Burn pit veterans are denied their day in court against the contractor responsible for the burn pits, but Islamic terrorists will get their day in court to sue the contractors who designed waterboarding.
So, veterans who fought in the war will not see their day in court but the Islamic terrorists they fought against will get their day in court when suing generally untouchable DOD government contractors.
How is that for irony? And why do you think the outcome is so different?
Stated another way, veterans of the Iraq War who were terminally injured or dead from exposure to burn pit gases will not be able to sue the former Halliburton company, called Kellogg Brown & Root (KBR), responsible for operating the burn pits.
Meanwhile, the terrorists tortured by CIA operatives using waterboarding techniques designed by two psychologists will be able to bring their lawsuit to trail against those government contractors.
Sound fair? What is the general background?
Both government contractors were involved in harmful actions while fighting the War on Terror and contracted by arms of the DOD to further that mission. So what happened?
Burn Pit Decision
The burn pits created and operated by KBR were known to be harmful but the company operated them anyway at the direction of the federal government. Tens of thousands of soldiers were affected and unknown numbers of veterans were injured from the fumes. Many have since died from cancer or other conditions at abnormally young ages.
The judge in the KBR case refused to let it go to trial because he claims the decision to use the burn pits was solely a military decision that is beyond the jurisdiction of the court. US District Court Judge Roger W. Titus said KBR could not be held liable for what citing what he believed was essentially a military decision to use burn pits for waste disposal.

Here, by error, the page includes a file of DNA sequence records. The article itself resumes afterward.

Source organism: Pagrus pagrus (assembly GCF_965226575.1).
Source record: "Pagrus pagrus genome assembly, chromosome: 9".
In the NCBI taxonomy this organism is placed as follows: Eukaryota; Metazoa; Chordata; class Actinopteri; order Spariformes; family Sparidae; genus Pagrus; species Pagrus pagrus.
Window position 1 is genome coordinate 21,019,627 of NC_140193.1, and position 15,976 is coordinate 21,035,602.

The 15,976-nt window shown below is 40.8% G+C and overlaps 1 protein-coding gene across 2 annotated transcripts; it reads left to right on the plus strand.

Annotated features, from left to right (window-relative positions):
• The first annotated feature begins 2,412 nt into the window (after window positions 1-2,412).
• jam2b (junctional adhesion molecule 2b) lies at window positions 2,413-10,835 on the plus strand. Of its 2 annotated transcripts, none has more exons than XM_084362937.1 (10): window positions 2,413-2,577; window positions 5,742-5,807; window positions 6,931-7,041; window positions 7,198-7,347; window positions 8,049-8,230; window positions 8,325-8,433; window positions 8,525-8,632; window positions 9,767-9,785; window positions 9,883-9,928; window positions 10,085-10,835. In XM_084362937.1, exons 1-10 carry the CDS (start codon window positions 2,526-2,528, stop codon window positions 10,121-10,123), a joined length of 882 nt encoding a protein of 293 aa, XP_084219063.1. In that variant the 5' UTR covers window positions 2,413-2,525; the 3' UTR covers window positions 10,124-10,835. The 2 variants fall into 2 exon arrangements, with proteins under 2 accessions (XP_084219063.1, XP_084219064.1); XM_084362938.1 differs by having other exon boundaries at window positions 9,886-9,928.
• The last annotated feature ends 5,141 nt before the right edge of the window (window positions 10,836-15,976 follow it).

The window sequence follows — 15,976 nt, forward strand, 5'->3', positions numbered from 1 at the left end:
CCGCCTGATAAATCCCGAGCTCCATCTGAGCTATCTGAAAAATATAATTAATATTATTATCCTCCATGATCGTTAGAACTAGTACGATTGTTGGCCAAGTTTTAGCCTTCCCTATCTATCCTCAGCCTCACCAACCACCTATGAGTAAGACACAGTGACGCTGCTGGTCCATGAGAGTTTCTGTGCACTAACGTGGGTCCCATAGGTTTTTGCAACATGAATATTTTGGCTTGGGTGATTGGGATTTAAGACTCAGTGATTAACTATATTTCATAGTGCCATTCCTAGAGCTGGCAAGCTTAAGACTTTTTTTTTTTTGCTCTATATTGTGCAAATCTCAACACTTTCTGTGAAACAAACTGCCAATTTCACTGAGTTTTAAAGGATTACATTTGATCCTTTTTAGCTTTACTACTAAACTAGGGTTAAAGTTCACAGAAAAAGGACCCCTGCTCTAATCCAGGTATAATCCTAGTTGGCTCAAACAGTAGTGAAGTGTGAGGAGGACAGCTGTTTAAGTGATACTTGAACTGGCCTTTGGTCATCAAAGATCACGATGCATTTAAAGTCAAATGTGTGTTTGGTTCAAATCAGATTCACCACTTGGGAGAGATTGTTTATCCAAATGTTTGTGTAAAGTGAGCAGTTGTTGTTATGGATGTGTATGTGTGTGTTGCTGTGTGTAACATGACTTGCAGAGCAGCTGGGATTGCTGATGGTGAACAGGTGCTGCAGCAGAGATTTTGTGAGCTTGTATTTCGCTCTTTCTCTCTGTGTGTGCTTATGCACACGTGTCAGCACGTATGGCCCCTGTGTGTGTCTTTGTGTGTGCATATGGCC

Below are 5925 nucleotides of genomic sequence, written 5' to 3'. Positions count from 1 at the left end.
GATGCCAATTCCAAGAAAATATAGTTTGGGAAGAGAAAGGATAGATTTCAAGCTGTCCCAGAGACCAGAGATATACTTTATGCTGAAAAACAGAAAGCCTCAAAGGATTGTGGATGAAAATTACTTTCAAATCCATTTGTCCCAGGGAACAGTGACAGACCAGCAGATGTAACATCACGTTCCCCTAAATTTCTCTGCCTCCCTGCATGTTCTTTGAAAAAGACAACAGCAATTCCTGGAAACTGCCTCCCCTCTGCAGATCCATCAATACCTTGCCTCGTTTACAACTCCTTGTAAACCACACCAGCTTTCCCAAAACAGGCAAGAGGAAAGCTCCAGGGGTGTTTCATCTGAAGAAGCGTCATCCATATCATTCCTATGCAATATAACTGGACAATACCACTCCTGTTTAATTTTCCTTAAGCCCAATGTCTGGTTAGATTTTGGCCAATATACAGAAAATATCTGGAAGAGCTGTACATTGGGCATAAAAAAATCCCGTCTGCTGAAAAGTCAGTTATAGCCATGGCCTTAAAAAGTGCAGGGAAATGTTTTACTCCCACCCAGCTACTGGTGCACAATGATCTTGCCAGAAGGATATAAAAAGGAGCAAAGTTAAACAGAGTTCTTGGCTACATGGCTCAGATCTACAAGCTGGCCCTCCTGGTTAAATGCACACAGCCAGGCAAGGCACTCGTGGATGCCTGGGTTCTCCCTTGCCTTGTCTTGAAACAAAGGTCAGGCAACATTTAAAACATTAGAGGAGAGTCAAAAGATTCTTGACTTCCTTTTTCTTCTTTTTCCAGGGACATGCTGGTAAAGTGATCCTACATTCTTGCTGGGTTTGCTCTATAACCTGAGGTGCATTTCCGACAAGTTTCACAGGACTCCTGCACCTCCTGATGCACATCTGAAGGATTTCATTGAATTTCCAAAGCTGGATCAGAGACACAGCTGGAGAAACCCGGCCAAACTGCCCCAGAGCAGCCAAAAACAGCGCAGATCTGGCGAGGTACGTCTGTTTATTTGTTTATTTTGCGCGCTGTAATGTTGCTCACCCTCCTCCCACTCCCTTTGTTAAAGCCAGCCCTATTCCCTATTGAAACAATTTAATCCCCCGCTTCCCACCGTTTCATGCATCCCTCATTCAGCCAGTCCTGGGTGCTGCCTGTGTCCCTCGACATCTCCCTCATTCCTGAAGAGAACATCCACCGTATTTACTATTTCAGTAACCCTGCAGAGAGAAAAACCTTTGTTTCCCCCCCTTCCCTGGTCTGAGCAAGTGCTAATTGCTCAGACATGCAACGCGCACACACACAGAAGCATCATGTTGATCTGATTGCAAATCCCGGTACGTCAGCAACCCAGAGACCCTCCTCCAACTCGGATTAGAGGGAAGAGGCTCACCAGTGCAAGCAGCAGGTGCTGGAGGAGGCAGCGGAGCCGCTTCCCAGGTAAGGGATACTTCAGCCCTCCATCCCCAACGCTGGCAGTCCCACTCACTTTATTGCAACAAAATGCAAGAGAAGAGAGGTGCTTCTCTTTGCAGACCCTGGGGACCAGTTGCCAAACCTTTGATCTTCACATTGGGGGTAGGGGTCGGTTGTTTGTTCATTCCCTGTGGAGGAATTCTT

Judge Titus further elaborated, “The decision to use the burn pits was not made by the contractors” but the military. KBR merely implemented the plan as directed by the military.
Waterboarding designed by the CIA contractors, while working for the DOD, allegedly killed one person and injured maybe a few hundred alleged terrorists. The contractors who developed the techniques participated in at least one waterboarding session but their techniques were otherwise implemented by CIA outside their direction.
According to the Miami Herald:
The lawyers [for the CIA contractors] had argued that the lawsuit should be dismissed for a list of reasons.
During the hearing, lawyer Brian Paszamant told the judge that simply providing a memo to the CIA suggesting interrogation methods does not make them guilty of aiding and abetting torture. The CIA set up the prisons, chose the detainees, decided who conducted the interrogations and who was present, Paszamant said.
Lawyer Jim Smith said the program was directly controlled by the U.S. government, not the psychologists.
The judge rejected those arguments, saying the evidence supports the claims that the psychologists recommended “enhanced interrogation techniques” and “advocated for waterboarding as a convincing measure,” the judge said.
The evidence is undisputed that the psychologists administered those techniques on the CIA’s first detainee, Abu Zubaydah, including waterboarding, the judge said.
Jessen was physically involved in Rahman’s interrogation, the judge said.
“Defendants have not established they merely acted at the direction of the government, within the scope of their authority, and that such authority was legally and validly conferred,” the judge said.
ACLU lawyer Ladin said the psychologist were paid $81 million for their help to the government. “The defendants were the primary profiteers of this program from the beginning to the end,” he said.
So, KBR is off the hook because the DOD ultimately directed their overt actions. No trial for the veterans.
The terror suspects will go to trial because the CIA contractors allegedly participated in one waterboarding incident at the direction of CIA/DOD.
Alleged terrorists get their day in court. Veterans do not.
The greatest irony could occur if the tortured terrorists are successful in their lawsuit, which could open the door for Iraq War veterans in their lawsuit, at least in theory, since KBR overtly managed and implemented the majority of burn pits.
I am curious to hear what your thoughts are on this matter without sharing what I think.